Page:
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Subject:
DIET NEWS
Period: December 15, 2012 to January 1, 2013
Geographies:
Worldwide
Categories:
Comment & Opinion or Companies, Organizations or Consumers or Controversies & Disputes or Deals, M&A, JVs, Licensing or Earnings Release or Finance, Economics, Tax or Innovation & New Ideas or Legal, Legislation, Regulation, Policy or Market News or Marketing & Advertising or Other or People & Personalities or Press Release or Products & Brands or Research, Studies, Advice or Supply Chain or Trends
Contents
 

Britain’s Celebrity Chefs Are Serving Up Some Unhealthy Fare – Study

Recipes prepared by celebrity chefs on TV – in the U.K. at least – may be delicious but they are a lot less healthy than the ready meals you can be in grocery stores like Asda, Sainsbury’s and Tesco, according to a British study. Researchers randomly selected 100 main meal recipes from cookbooks by UK TV chefs and 100 store brand ready meals. Both sets of recipes tended to be high in protein, fat, saturated fat, and salt, low in carbohydrate, and within the recommended range for sugar. TV chef recipes, however, contained significantly more calories, protein, fat, and saturated fat and much less fiber. Chefs included in the study were Jamie Oliver (shown at left), Lorraine Pascale, Nigella Lawson, and Hugh Fearnley-Whittingstall.

"Nutritional content of supermarket ready meals and recipes by television chefs in the United Kingdom: cross sectional study", BMJ, December 17, 2012

 
Marketing & Advertising  

Dietitians Play An Advisory Role In Midwest Grocery Stores

With a growing number of American consumers concerned about eating healthy, nutritious foods, U.S. supermarket chains, especially those located in the Midwest, have hired registered dietitians to advise customers. Iowa chain Hy-Vee has stationed a dietitian in nearly all 235 of its stores. Other stores that have gotten on the dietitian bandwagon include Kroger, Giant-Eagle, H-E-B, Bashas’, Reasor’s Foods, and Meijer. Services provided by the dietitians include: cooking demonstrations and cooking classes; teaching people how to read labels; educating people about the benefits of the produce section; and providing advice on food allergies and food sensitivities.

"Supermarket dietitians help consumers in healthy choices", Miami (Oklahoma) News Record , December 13, 2012

Baking Industry Responds To Need For Satisfying Gluten-Free Products

The Institute of Food Technologists has issued a statement touting the food industry’s response to the increased awareness of celiac disease, a painful sensitivity to the protein gluten found in wheat, barley and rye. Gluten gives baked goods their texture, strength and crumb structure. So gluten-free bakery products tend to have reduced volume and a dry, crumbly, grainy texture that consumers find unsatisfactory. To solve the problem, commercial bakers have begun using flours made from ancient grains like amaranth, millet, quinoa, sorghum, and teff, as well as brown rice, corn and tapioca starch.

"Food Industry Rises to the Gluten-Free Challenge", Institute of Food Technologists , December 13, 2012

Research, Studies, Advice  

“Naturality” Captures Consumers Food Interest: If It’s Natural It Must Be Healthy

With a large majority of consumers believing that “natural” means “healthier,” it is probably no surprise that a German grain ingredients supplier has put the concept of “naturality” at the head of its list of top food and nutrition trends for 2013. Kampffmeyer Food Innovation found that 74 percent of people surveyed felt that food products labeled as natural were probably healthy, too. Products benefiting from this belief include coconut water, snacking nuts and Greek yogurt, all of which are experiencing skyrocketing retail sales growth. Other top food and nutrition trends highlighted by Kampffmeyer include energy, fruits and vegetables, dairy and seniors.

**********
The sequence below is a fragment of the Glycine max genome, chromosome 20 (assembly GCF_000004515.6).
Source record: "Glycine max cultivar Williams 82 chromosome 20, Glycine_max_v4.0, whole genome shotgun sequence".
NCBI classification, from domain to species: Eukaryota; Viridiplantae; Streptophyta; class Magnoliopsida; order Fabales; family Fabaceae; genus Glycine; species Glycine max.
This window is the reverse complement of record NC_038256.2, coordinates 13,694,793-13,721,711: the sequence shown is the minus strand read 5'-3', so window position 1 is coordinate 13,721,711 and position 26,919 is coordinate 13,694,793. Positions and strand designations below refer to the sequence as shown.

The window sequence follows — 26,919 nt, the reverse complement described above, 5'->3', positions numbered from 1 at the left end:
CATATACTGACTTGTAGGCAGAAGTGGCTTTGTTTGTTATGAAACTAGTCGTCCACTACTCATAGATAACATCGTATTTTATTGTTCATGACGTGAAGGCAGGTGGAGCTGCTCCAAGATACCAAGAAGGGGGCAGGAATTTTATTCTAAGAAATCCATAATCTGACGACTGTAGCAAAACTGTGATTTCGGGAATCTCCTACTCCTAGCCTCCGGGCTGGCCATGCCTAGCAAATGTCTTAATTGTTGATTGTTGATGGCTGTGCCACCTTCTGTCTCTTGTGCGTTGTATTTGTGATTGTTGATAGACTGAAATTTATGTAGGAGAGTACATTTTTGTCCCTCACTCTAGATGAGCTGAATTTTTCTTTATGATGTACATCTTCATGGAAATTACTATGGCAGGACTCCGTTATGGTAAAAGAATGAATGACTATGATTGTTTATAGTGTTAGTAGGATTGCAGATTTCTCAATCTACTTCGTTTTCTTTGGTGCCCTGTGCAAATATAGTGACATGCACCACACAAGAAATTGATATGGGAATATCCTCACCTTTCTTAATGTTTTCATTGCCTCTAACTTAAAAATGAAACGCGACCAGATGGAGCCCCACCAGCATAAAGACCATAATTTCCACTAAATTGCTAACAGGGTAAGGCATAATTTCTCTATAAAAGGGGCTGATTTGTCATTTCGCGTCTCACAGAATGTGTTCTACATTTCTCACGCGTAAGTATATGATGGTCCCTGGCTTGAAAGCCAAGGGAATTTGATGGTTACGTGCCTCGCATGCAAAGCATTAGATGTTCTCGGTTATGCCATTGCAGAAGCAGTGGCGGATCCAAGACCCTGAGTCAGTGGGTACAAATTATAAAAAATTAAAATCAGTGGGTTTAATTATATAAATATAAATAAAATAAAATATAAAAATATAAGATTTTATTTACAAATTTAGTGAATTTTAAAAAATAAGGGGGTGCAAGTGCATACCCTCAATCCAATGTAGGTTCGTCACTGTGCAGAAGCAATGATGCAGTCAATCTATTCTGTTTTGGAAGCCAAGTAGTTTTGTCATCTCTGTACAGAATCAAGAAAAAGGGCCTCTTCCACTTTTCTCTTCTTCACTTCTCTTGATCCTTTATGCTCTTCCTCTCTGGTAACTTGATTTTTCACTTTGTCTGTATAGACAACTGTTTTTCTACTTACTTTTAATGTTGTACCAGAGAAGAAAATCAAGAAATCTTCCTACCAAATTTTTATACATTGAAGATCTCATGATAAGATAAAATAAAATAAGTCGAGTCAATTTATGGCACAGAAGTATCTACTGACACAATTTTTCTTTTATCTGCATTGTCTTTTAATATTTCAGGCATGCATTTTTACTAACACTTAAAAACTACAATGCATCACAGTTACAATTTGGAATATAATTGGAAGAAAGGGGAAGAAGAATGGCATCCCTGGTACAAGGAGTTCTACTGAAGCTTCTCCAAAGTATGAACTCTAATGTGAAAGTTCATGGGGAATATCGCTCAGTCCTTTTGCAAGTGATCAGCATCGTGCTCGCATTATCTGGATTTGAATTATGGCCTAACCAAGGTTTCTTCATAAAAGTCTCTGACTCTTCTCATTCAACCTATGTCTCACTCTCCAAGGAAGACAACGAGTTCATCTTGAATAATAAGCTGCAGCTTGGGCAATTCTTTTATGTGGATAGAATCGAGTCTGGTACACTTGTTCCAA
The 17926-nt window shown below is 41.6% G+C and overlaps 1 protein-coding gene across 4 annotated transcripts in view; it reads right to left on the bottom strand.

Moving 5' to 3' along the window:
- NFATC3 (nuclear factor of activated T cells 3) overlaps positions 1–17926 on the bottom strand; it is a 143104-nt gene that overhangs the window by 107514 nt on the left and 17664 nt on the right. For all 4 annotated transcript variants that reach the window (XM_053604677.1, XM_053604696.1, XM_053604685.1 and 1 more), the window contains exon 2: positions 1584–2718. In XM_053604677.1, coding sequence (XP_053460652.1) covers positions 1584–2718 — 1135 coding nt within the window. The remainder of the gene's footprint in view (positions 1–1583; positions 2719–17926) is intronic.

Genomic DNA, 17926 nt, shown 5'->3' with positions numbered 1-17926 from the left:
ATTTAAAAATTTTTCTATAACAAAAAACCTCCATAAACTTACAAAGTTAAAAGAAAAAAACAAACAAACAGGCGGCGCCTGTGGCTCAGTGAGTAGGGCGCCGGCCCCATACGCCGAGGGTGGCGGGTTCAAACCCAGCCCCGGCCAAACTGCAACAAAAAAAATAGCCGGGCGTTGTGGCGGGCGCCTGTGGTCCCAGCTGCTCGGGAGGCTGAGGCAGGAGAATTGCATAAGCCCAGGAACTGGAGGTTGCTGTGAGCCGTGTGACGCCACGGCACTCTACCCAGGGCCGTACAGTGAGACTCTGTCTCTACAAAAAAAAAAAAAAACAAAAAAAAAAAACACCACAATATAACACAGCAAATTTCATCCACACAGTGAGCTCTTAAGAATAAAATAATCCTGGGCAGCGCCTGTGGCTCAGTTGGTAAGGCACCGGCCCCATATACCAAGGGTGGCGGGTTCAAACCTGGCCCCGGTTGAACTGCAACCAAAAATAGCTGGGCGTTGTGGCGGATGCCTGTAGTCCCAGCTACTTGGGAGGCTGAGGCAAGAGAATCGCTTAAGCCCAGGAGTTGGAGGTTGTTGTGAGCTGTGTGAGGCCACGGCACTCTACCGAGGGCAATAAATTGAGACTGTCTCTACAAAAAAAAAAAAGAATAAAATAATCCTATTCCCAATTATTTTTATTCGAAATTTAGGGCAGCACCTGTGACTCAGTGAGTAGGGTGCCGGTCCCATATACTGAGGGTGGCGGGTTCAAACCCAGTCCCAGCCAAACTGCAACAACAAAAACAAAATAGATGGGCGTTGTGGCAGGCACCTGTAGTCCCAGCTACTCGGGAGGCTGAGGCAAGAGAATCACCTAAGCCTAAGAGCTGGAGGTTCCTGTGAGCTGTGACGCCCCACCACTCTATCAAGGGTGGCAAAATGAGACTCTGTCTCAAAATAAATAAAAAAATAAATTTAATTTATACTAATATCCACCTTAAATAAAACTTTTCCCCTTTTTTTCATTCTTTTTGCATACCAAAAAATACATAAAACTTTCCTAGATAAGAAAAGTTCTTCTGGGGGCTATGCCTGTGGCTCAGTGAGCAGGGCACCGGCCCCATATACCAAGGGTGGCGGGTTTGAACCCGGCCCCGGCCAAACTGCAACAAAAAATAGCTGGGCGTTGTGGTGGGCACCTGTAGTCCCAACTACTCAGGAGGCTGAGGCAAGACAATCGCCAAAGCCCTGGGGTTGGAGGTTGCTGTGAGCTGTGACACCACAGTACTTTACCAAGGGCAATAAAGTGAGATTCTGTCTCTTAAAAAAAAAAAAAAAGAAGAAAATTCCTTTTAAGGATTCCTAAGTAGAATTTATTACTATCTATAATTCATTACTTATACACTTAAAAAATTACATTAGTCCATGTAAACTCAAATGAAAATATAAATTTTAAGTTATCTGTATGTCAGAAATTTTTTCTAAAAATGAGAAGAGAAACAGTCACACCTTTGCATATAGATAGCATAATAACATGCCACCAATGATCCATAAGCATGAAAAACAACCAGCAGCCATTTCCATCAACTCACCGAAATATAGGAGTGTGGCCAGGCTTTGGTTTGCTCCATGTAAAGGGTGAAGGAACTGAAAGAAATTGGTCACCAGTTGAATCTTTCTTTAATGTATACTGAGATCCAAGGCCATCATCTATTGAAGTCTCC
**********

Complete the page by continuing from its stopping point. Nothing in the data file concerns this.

"Naturality Poised to Remain Dominant in 2013", Nutraceuticals World, December 20, 2012

A Few Simple Changes In Eating Habits Can Help People Lose Weight, And Keep It Off

Scientists from Finland and the U.S. have found that making a few simple adjustments to a person’s eating habits can promote and sustain weight loss. Of the 2,053 people who initially signed up for the study, 504 completed at least one follow-up survey. Over the three-month program, more than two thirds of participants either lost weight (42 percent) or maintained their weight (27 percent). Weight loss was highest among people who made changes consistently. Among the worthwhile changes: never eat directly from a package (always portion food out onto a dish), and eat something hot for breakfast within the first hour of waking up.

"Mindless Eating Challenge: Retention, Weight Outcomes, and Barriers for Changes in a Public Web-Based Healthy Eating and Weight Loss Program", Journal of Medical Internet Research, December 19, 2012

AHA Warns Consumers About Salt Content Of Bread And Other Common Foods

The American Heart Association’s compilation of the six saltiest foods in the American diet includes some fairly obvious ones: cold cuts and cured meats, soups and pizza. But also on the list are bread and rolls. Salt content of bread can be deceiving, because bread doesn’t really taste salty. But a slice of bread can contain 230 mg of sodium. Eating two sandwiches a day would mean consuming nearly 1,000 mg of salt –  nearly two thirds of the recommended daily intake of 1,500 mg – just from the bread. Add in the sodium content of the cold cuts in the sandwich and you’re easily in the 3,400 mg range, the average – and very unhealthy – sodium intake of Americans today.

"How much salt are you eating? Beware the sodium in these “Salty Six” foods", American Heart Association, November 06, 2012

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